Homily Library

These homilies are made available for priests to use for reference in preparing their own homilies on NFP-related topics.


On the Transmission of Life

By Most Reverend Robert J. Carlson, Archbishop of St. Louis
The 15th Sunday in Ordinary Time and the Humanae Vitae Anniversary Mass 2012 

As we gather this afternoon for our weekly Mass we also mark the anniversary of Pope Paul VI Encyclical on the Transmission of Life frequently referred to by its Latin title Humanae Vitae.
Tuesday’s gospel about the Good Samaritan captures this document beautifully. To begin with this parable about compassion forces us to look within ourselves to see what motivates us. Once confronted with the truth we have to properly form our consciences and respond in faith – compassion becomes care – becomes love.



Seeking Healing

By Bishop Edward Rice
Infertility Mass 2014

Today is the Feast of Our Lady of Lourdes – the Shrine known for its healing properties. People go to the Shrine of Our Lady of Lourdes seeking healing for physical or spiritual problems. Over the years there have been a rather large number of miracles submitted to Rome for documentation, but actually the number of authenticated miracles is much smaller. There is a great wisdom in the Church. The Church proceeds cautiously, never wanting to be premature in declaring something to be a miracle. The last thing that we would want is for a miracle to be viewed years later, and to be discovered that it wasn’t a miracle at all - it was rather misguided, and that could possibly maybe hurt people’s faith.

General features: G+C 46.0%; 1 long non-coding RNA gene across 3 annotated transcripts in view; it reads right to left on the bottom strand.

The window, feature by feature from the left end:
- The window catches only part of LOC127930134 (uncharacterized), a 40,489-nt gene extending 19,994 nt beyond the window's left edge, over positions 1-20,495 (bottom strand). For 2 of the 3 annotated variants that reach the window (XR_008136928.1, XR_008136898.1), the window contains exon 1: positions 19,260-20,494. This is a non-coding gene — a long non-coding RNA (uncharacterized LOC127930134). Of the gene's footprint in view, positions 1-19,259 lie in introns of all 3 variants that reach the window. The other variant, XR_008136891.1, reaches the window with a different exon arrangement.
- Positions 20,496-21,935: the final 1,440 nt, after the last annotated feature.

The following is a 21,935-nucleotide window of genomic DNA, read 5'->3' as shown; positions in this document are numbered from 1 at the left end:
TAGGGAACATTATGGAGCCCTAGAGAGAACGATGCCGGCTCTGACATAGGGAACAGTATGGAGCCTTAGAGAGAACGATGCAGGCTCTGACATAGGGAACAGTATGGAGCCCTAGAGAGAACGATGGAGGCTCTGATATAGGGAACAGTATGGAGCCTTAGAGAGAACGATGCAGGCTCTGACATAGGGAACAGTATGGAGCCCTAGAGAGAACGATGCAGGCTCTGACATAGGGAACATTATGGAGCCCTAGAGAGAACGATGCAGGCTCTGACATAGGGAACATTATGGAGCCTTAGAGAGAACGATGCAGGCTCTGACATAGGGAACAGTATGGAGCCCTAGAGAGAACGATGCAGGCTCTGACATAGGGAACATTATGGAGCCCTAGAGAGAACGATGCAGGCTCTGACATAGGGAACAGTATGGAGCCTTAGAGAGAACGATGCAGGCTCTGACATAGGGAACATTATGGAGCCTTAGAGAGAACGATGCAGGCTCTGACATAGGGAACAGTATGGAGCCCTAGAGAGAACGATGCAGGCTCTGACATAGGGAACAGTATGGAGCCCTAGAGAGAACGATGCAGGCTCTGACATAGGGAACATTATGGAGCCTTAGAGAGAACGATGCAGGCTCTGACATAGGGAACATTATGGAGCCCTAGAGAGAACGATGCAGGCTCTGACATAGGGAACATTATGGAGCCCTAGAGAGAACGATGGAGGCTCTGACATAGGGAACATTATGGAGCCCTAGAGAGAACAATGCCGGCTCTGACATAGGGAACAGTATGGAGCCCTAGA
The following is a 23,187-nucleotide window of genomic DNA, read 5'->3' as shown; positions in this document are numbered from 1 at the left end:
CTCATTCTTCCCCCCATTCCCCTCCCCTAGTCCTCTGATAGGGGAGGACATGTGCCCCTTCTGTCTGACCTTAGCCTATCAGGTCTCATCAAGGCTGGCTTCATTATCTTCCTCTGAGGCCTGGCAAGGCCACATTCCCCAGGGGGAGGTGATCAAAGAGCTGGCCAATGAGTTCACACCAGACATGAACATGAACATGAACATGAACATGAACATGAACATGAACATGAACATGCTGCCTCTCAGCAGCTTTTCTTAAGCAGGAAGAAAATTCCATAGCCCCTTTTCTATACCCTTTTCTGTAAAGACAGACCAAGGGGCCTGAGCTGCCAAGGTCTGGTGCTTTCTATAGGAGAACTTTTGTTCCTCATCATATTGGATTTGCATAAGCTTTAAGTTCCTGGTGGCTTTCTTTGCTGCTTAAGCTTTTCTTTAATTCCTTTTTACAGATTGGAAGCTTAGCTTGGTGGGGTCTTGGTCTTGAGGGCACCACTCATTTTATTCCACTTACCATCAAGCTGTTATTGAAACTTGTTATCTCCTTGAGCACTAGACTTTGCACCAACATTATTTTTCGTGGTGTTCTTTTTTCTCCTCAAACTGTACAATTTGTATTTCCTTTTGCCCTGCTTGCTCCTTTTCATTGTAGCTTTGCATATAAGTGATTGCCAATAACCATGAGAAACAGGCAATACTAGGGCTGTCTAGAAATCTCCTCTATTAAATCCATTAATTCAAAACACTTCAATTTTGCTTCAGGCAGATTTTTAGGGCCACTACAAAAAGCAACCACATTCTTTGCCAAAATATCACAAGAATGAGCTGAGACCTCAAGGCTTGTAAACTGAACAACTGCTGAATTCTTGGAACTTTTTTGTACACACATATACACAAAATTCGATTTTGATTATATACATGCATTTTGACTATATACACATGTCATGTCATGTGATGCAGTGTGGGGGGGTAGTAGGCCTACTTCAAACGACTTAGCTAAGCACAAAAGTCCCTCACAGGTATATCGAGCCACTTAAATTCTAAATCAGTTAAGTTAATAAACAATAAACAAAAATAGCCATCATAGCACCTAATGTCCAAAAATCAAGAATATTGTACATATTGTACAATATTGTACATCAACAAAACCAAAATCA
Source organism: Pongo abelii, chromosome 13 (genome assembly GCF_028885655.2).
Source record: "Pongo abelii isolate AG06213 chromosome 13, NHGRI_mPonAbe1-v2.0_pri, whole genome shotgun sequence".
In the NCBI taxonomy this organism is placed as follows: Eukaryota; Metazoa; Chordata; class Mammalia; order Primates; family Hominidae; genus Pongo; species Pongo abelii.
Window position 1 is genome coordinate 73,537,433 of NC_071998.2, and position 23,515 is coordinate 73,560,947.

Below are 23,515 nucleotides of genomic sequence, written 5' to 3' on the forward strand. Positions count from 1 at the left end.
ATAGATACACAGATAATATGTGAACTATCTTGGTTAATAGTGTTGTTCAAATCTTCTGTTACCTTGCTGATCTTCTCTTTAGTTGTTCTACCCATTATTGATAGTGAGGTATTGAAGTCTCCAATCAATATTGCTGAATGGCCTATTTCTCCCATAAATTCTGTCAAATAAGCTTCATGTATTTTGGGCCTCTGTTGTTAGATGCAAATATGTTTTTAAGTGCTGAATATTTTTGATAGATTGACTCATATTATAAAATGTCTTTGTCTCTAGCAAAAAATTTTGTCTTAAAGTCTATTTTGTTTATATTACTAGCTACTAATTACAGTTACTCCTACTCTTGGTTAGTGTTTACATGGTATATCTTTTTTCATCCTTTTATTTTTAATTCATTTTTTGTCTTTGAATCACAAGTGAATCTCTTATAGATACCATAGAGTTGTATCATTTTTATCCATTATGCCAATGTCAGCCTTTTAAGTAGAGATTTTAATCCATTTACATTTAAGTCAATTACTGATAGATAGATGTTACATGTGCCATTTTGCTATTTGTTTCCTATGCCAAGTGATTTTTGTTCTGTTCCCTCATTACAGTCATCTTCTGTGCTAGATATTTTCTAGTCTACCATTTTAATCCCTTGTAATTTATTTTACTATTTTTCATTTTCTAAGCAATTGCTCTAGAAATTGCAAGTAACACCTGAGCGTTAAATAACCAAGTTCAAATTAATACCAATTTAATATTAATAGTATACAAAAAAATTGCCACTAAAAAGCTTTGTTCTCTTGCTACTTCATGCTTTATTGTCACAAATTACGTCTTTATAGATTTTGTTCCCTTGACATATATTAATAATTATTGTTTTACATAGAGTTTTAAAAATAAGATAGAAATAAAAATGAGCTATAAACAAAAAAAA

Homily Contest Winners

Each year, Seminarians in the Marriage and Family Life Class write a homily on an NFP-Related topic. The best homily is rewarded and posted here. 


Smart Technology for Marriage

By Fr. Daniel Belkin

Homily Contest Winner – 2020

One thing that has really piqued my interest as a sort of technology enthusiast in the last several years has been the advances made in smart home technology. There have been great strides in making our homes more connected, or "smarter" than ever before. Whether it is controlling your thermostat, turning the lights on and off, streaming music to whatever room of your house, watching your electric meter, seeing video footage of every angle of the home- you name it, and it seems that we have the ability to do it. And, I'll be one to admit it- I really enjoy having a home that is "smart" in many respects. I get to know exactly how much the air conditioning runs, how much the water heater is on, what is going on. It's all about trying to better manage what is going on in my home- promoting harmony, and making improvements where I can.



A Tale of Two Couples

By Fr. Nicholas Ashmore

Homily Contest Winner – 2019

Imagine with me, for a moment, two couples.  Both are in the mid-sixties.  Both are Catholic.  Both live in the Midwest, and both had three children, two boys and a girl.  They sent their children to Catholic Schools and participated in the life of their parish.  There is one crucial difference, however.  One couple used contraception.  The other used NFP, Natural Family Planning.



On Holy Trinity Sunday

By Fr. Drew Hoffman
Homily Contest Winner – 2016

Purpose: Contraception keeps a family from fulfilling its dignity as an image of the Trinity because it does not allow for the mutual total gift of self.